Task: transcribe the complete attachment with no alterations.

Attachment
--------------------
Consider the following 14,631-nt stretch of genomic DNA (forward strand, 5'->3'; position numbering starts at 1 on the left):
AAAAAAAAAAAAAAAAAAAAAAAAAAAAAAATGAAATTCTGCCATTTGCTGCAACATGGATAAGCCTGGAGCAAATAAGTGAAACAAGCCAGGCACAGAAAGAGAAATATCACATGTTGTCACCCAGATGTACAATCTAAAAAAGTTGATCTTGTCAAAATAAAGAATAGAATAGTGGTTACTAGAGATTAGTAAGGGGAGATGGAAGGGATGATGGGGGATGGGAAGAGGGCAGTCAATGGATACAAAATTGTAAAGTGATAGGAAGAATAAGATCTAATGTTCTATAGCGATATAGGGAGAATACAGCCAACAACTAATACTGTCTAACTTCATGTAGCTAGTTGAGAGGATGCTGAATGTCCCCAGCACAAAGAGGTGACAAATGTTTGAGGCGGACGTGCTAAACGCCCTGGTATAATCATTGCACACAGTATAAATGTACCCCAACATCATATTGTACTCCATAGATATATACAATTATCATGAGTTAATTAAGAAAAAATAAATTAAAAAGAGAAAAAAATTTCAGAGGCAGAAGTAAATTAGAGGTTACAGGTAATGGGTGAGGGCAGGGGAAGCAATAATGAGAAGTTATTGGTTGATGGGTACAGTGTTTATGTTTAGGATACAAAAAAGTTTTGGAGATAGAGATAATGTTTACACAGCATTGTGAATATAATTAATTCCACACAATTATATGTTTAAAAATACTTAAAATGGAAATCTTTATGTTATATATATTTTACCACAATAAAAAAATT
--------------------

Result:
Consider the following 14,631-nt stretch of genomic DNA (forward strand, 5'->3'; position numbering starts at 1 on the left):
AAAAAAAAAAAAAAAAAAAAAAAAAAAAAAATGAAATTCTGCCATTTGCTGCAACATGGATAAGCCTGGAGCAAATAAGTGAAACAAGCCAGGCACAGAAAGAGAAATATCACATGTTGTCACCCAGATGTACAATCTAAAAAAGTTGATCTTGTCAAAATAAAGAATAGAATAGTGGTTACTAGAGATTAGTAAGGGGAGATGGAAGGGATGATGGGGGATGGGAAGAGGGCAGTCAATGGATACAAAATTGTAAAGTGATAGGAAGAATAAGATCTAATGTTCTATAGCGATATAGGGAGAATACAGCCAACAACTAATACTGTCTAACTTCATGTAGCTAGTTGAGAGGATGCTGAATGTCCCCAGCACAAAGAGGTGACAAATGTTTGAGGCGGACGTGCTAAACGCCCTGGTATAATCATTGCACACAGTATAAATGTACCCCAACATCATATTGTACTCCATAGATATATACAATTATCATGAGTTAATTAAGAAAAAATAAATTAAAAAGAGAAAAAAATTTCAGAGGCAGAAGTAAATTAGAGGTTACAGGTAATGGGTGAGGGCAGGGGAAGCAATAATGAGAAGTTATTGGTTGATGGGTACAGTGTTTATGTTTAGGATACAAAAAAGTTTTGGAGATAGAGATAATGTTTACACAGCATTGTGAATATAATTAATTCCACACAATTATATGTTTAAAAATACTTAAAATGGAAATCTTTATGTTATATATATTTTACCACAATAAAAAAATT